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Rolling with the Punches

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BrittaniNoel-THP-9956_ppMan, oh man. Sometimes life really forces you to move.

Without going into too much detail, I just found out that my “survival job” will no longer be there for me in 2015 as the company is closing. Happy Holidays to me! I have no idea what my consistent income source will be in the new year. For someone like me who tends to worry (a lot) and obsess over decision-making, this news is setting my anxiety ablaze. I’m feeling overwhelmed and all I want to do is call for a time out and pause all my other commitments so that I can focus all my energy on figuring this out.

…But I’m not gonna do that.

One of my biggest hang-ups recently has been centered around speed-of-reaction. I’ve been called out a number of times in practicing Capoeira for “freezing up” when an unexpected move is thrown my way. I kind of panic and my brain gets clouded so that I can’t access what I know and end up getting frozen in the game. I’m actively focusing on ways to stay calm in my mind so that I can adjust to what is thrown at me. I want to respond immediately with a counter-attack or escape by transforming out of the situation so that the game can keep moving with fluidity. This has been an on-going lesson that I’m trying to learn and implement in my life.

An acting coach once shared the quote that to be an artist, “you must have the skin of a rhino and the insides of a rose.” I think perhaps I’ve got the rose part down- I’m quite the emotional beast. But I’ve got to toughen up that skin so that I get better at shaking off the blows that come at me and bouncing back quicker. The blows are just part of the game, and who knows, maybe if I remain calm enough, a creative move will come to me in reaction and the game might shift to become better or more exciting!

…And that’s exactly what I’m hoping happens with my job situation.

What always astonishes me when watching seasoned Capoeiristas is how they don’t get phased by takedowns or crazy aerial movements flying their way. The game is often fast-moving, so they have to stay present and respond without much time for thinking. And respond they do. And how beautifully the game flows as a result… And isn’t that exactly the experience we want out of life? To feel a sense of ease and flowing?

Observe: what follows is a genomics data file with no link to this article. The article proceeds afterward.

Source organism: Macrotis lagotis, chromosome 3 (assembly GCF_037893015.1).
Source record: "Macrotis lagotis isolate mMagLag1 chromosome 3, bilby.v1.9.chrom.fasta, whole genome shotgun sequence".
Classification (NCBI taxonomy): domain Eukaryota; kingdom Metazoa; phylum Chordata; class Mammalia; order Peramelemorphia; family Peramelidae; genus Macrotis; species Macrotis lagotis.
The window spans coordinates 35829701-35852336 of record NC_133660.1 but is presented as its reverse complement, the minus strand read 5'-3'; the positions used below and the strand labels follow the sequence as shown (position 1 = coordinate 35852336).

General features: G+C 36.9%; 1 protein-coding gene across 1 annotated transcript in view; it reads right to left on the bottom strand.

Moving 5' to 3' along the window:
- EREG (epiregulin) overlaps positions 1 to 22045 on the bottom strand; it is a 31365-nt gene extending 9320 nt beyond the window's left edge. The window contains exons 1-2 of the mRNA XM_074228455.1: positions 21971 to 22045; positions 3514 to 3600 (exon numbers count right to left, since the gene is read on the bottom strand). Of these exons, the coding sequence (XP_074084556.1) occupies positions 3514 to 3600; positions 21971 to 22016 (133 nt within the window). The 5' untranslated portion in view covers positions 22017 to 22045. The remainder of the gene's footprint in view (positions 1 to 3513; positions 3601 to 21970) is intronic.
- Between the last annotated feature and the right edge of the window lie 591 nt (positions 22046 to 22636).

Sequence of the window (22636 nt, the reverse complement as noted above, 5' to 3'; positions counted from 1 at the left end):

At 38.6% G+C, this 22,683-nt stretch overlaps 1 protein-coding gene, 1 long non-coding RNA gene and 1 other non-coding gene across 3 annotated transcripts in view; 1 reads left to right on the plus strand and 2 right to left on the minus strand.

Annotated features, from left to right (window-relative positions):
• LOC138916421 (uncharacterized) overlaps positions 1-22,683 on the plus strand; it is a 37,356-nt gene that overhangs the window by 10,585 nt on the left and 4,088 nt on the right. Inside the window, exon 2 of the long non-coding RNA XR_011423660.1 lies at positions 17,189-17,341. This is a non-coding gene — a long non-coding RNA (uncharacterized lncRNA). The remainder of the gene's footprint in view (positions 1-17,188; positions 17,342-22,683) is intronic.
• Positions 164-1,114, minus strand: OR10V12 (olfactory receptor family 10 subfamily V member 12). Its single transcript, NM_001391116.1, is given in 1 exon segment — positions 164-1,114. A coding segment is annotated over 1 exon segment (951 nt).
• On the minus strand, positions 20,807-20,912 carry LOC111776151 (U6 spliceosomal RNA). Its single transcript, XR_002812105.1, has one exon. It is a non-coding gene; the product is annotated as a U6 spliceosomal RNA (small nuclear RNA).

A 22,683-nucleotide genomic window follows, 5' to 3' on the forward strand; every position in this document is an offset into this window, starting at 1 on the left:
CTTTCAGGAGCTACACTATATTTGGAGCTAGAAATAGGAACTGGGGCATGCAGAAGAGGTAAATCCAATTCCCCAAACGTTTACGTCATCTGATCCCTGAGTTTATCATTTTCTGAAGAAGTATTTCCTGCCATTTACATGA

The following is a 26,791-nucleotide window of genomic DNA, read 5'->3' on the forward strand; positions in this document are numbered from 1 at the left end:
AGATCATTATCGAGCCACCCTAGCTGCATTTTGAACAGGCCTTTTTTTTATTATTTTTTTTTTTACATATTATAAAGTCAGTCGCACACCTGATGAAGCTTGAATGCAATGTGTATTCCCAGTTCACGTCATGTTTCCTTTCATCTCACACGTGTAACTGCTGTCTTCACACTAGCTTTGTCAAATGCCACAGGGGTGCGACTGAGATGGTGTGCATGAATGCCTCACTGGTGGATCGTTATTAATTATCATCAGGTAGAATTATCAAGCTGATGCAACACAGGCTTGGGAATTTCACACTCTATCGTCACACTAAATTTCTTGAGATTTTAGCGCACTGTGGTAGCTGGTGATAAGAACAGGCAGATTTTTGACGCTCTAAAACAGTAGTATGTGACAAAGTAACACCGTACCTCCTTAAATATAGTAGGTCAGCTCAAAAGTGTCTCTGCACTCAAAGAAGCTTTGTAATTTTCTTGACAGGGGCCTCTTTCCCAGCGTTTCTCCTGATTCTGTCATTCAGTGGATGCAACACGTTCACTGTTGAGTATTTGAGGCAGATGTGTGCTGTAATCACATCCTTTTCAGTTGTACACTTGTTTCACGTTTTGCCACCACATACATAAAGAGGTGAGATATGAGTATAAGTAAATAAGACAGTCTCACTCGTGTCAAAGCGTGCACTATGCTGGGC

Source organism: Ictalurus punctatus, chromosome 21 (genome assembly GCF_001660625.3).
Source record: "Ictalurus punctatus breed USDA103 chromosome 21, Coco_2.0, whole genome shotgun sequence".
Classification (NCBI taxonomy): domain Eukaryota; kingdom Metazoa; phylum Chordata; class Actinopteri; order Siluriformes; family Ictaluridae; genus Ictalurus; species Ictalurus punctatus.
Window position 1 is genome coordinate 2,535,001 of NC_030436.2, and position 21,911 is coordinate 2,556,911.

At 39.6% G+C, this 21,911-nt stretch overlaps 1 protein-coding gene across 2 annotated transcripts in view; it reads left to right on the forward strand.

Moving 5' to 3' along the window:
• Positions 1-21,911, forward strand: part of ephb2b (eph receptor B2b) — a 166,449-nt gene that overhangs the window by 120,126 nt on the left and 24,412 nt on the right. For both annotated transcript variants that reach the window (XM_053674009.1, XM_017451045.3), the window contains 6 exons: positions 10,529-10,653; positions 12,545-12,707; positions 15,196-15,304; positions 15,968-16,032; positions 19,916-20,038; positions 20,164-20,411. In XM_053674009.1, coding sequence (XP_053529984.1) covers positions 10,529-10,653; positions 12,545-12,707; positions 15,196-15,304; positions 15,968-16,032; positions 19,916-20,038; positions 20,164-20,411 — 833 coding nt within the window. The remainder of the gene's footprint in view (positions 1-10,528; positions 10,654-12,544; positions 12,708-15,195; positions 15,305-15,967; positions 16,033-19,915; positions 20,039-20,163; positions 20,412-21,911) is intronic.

SO, as counter-intuitive as it feels, I’m going to make time to calm my mind and not make time for obsessing. Going to take some deep breaths. Meditate. Take a bath. Light a candle. GO to Capoeira even though I want desperately to postpone. I’m not going to be paralyzed. I’m going to move because I have to. It doesn’t matter if I move left or right, or up or down, as long as I don’t get kicked in the face.

A life kick was thrown at me from a direction I didn’t see coming, so I’m going to challenge myself to stay calm in my mind and to think less and act more. We must react quickly to the blows (and in the entertainment biz, the blows be many) and not allow them to keep us down.

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What are your favorite ways to calm your mind? Are you guilty of getting stuck in fear or over-analyzing? What do you do to keep your game moving forward? I’d love to hear your thoughts!

Brittani Noel

About Brittani Noel

(Actress/Producer/Capoeirista) Shortly after graduating from USC Brittani produced/starred in her own award-nominated indie webseries Stockholm, written/directed by Emmy & Streamy Nominee Scott Brown. On a mission to give her acting resume a kick in the butt, Brittani began training in the Brazilian martial art, Capoeira. Little did she know how dramatically that decision would transform her entire life. Since starting her training in the fall of 2011, Brittani has co-produced the multi-award winning musical webseries Destroy the Alpha Gammas, is Associate Producer on upcoming webseries gRIDLOCKed, appearing along with Andrew Keegan (10 Things I Hate About You) and Richard Riehle (Office Space, Bridesmaids), and guest-stars in upcoming comedy Disillusioned from Director Shilpi Roy (Hipsterhood). While continuing to take on interesting acting roles, Brittani is currently co-producing Brown’s short film The Other Side and recently moved up a cord level in Capoeira.